Ref #

      9
      <30 mg/dlGenetically determined.

      Not decreased by statins
      A specific atherosclerotic particle

      that inhibits plasminogen
      $50Normal range is lab assay specific
      Apo B

      Ref #

      10
      <90 mg/dlProvides an accurate number of atherosclerotic particlesIdentifies # of small LDL particles for improved risk assessment$35None
      hsCRP

      Ref #

      12
      <1.0 mg/LAssesses the degree of systemic inflammation (specify “high sensitivity”)Measures low values of CRP

      Major risk for coronary artery atherosclerosis
      $79Also Increased during acute illness
      LDL chol

      Ref #

      8,10
      < 70 mg/dl

      Lower is desirable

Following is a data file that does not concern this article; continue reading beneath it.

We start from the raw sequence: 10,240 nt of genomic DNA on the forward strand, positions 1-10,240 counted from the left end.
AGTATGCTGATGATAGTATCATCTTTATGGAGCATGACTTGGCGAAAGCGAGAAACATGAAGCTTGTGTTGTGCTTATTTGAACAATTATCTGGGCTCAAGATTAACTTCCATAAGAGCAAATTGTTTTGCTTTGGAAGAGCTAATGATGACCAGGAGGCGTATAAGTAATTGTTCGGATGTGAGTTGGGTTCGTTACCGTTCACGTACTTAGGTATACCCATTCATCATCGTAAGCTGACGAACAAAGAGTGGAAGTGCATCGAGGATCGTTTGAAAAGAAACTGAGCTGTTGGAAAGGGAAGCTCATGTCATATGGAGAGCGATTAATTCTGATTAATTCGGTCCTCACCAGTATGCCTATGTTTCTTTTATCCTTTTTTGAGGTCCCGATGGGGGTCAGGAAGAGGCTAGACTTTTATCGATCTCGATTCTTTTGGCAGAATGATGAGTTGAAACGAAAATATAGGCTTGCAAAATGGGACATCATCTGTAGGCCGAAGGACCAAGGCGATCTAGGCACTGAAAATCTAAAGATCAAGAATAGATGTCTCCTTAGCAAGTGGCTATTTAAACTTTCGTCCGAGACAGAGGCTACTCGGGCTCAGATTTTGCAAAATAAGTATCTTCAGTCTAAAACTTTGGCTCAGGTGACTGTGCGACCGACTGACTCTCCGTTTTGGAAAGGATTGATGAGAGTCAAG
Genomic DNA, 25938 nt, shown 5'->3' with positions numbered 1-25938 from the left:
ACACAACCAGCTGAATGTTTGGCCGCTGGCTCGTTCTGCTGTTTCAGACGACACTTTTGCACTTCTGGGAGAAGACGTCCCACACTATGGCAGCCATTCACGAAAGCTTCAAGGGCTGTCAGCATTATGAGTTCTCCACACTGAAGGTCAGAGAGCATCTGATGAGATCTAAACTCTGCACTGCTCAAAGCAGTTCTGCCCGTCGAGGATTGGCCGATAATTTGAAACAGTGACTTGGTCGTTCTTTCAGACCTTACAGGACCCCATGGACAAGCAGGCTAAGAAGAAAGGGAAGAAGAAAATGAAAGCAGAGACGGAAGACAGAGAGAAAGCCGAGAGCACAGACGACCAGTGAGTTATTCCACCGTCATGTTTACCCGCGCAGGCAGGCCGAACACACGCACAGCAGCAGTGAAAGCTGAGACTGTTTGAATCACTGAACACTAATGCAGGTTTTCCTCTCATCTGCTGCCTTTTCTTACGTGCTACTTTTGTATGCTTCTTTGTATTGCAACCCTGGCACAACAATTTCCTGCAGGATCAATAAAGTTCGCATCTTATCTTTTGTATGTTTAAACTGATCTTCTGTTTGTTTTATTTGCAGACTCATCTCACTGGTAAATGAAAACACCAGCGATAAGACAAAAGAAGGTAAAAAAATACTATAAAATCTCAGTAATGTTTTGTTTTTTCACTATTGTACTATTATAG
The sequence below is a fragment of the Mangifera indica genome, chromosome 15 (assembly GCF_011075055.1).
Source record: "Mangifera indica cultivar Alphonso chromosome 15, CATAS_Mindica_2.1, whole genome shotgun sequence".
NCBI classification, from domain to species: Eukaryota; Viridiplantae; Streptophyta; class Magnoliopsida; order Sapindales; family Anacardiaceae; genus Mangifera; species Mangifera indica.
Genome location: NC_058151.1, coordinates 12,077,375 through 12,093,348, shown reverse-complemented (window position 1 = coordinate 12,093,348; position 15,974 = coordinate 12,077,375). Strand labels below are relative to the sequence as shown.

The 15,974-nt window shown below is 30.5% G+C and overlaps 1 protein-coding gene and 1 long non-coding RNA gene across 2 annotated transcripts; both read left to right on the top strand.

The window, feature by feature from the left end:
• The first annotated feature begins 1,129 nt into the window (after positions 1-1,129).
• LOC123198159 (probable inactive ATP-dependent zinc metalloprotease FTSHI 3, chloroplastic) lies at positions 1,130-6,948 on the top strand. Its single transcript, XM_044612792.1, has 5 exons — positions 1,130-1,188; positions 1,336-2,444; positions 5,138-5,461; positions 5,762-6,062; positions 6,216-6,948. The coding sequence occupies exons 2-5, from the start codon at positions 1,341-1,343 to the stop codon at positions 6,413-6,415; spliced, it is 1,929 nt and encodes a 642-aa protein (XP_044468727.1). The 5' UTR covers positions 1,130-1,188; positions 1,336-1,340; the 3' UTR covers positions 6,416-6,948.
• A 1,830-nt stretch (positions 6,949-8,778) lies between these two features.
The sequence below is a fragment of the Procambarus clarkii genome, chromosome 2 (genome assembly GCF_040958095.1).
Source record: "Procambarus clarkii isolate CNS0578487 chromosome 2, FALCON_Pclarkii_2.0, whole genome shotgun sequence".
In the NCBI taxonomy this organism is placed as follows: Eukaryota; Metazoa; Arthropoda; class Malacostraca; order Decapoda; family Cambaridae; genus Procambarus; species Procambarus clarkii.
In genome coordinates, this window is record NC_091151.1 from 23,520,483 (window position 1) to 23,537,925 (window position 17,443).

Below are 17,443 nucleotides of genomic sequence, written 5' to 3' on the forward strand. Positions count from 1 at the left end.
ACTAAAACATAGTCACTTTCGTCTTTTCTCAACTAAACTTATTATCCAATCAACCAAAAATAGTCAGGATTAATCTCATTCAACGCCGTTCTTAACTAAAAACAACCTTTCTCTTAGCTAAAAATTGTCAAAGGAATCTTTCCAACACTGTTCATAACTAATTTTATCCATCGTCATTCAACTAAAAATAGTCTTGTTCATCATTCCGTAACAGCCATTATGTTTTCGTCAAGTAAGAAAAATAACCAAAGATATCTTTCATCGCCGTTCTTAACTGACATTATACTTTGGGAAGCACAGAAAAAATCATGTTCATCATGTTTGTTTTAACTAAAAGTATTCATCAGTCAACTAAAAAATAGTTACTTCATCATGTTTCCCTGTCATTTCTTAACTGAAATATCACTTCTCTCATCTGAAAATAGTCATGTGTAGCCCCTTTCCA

Accounts for 80% of total cholesterol in plasmaUsually calculated

      but if TG direct assay available
      $156 for entire lipid panelDoes not include all atherogenic particles
      CAC scan

      Ref # 6,

      7,13,14
      Zero

      (No calcified plaques)
      Excellent noninvasive predictor of future CVD riskHighly correlated with atherosclerotic plaque burden$50 - $200

      Widely available
      Identifies only calcified plaques
      Measuring Lp(a) provides an assessment of a very important independent risk factor
      • Wilson DP
      • Jacobson TA
      • Jone PH
      • Koschinsky ML
      • McNeal CJ
      • Nordestgaard BG
      • Orringer CE
      Use of lipoprotein(a) in clinical practice: A biomarker whose time has come. A scientific statement from the National Lipid Association.